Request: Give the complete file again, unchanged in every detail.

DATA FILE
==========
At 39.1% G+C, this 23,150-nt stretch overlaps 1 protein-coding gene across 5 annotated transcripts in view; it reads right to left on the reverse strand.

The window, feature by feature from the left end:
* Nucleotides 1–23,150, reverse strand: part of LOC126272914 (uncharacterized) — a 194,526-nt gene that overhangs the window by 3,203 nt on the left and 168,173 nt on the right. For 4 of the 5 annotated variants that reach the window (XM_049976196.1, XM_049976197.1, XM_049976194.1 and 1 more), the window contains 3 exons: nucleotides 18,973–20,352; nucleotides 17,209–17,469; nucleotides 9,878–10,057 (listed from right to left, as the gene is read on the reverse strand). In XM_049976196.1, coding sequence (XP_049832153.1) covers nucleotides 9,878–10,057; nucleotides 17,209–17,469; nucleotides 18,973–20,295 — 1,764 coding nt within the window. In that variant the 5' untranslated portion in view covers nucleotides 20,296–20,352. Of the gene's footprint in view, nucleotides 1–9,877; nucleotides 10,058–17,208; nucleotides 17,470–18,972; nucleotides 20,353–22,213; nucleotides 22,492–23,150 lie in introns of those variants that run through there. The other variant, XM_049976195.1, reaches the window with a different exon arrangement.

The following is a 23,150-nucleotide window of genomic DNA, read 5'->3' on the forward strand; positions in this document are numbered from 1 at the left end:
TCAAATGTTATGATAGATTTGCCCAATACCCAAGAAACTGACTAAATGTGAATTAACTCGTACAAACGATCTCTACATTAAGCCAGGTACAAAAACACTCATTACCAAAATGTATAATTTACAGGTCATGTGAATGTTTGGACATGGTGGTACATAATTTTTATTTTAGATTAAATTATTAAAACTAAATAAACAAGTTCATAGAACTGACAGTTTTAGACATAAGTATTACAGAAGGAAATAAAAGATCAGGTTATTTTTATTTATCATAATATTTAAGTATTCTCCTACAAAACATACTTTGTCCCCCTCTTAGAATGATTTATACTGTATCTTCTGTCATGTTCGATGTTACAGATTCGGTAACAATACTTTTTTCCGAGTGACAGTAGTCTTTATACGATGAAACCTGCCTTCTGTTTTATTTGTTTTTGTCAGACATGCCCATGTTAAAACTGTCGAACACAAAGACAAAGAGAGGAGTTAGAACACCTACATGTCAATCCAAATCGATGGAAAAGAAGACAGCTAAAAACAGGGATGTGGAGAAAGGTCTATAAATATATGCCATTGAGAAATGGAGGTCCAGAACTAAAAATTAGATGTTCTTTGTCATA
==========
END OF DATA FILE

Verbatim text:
At 39.1% G+C, this 23,150-nt stretch overlaps 1 protein-coding gene across 5 annotated transcripts in view; it reads right to left on the reverse strand.

The window, feature by feature from the left end:
* Nucleotides 1–23,150, reverse strand: part of LOC126272914 (uncharacterized) — a 194,526-nt gene that overhangs the window by 3,203 nt on the left and 168,173 nt on the right. For 4 of the 5 annotated variants that reach the window (XM_049976196.1, XM_049976197.1, XM_049976194.1 and 1 more), the window contains 3 exons: nucleotides 18,973–20,352; nucleotides 17,209–17,469; nucleotides 9,878–10,057 (listed from right to left, as the gene is read on the reverse strand). In XM_049976196.1, coding sequence (XP_049832153.1) covers nucleotides 9,878–10,057; nucleotides 17,209–17,469; nucleotides 18,973–20,295 — 1,764 coding nt within the window. In that variant the 5' untranslated portion in view covers nucleotides 20,296–20,352. Of the gene's footprint in view, nucleotides 1–9,877; nucleotides 10,058–17,208; nucleotides 17,470–18,972; nucleotides 20,353–22,213; nucleotides 22,492–23,150 lie in introns of those variants that run through there. The other variant, XM_049976195.1, reaches the window with a different exon arrangement.

The following is a 23,150-nucleotide window of genomic DNA, read 5'->3' on the forward strand; positions in this document are numbered from 1 at the left end:
TCAAATGTTATGATAGATTTGCCCAATACCCAAGAAACTGACTAAATGTGAATTAACTCGTACAAACGATCTCTACATTAAGCCAGGTACAAAAACACTCATTACCAAAATGTATAATTTACAGGTCATGTGAATGTTTGGACATGGTGGTACATAATTTTTATTTTAGATTAAATTATTAAAACTAAATAAACAAGTTCATAGAACTGACAGTTTTAGACATAAGTATTACAGAAGGAAATAAAAGATCAGGTTATTTTTATTTATCATAATATTTAAGTATTCTCCTACAAAACATACTTTGTCCCCCTCTTAGAATGATTTATACTGTATCTTCTGTCATGTTCGATGTTACAGATTCGGTAACAATACTTTTTTCCGAGTGACAGTAGTCTTTATACGATGAAACCTGCCTTCTGTTTTATTTGTTTTTGTCAGACATGCCCATGTTAAAACTGTCGAACACAAAGACAAAGAGAGGAGTTAGAACACCTACATGTCAATCCAAATCGATGGAAAAGAAGACAGCTAAAAACAGGGATGTGGAGAAAGGTCTATAAATATATGCCATTGAGAAATGGAGGTCCAGAACTAAAAATTAGATGTTCTTTGTCATA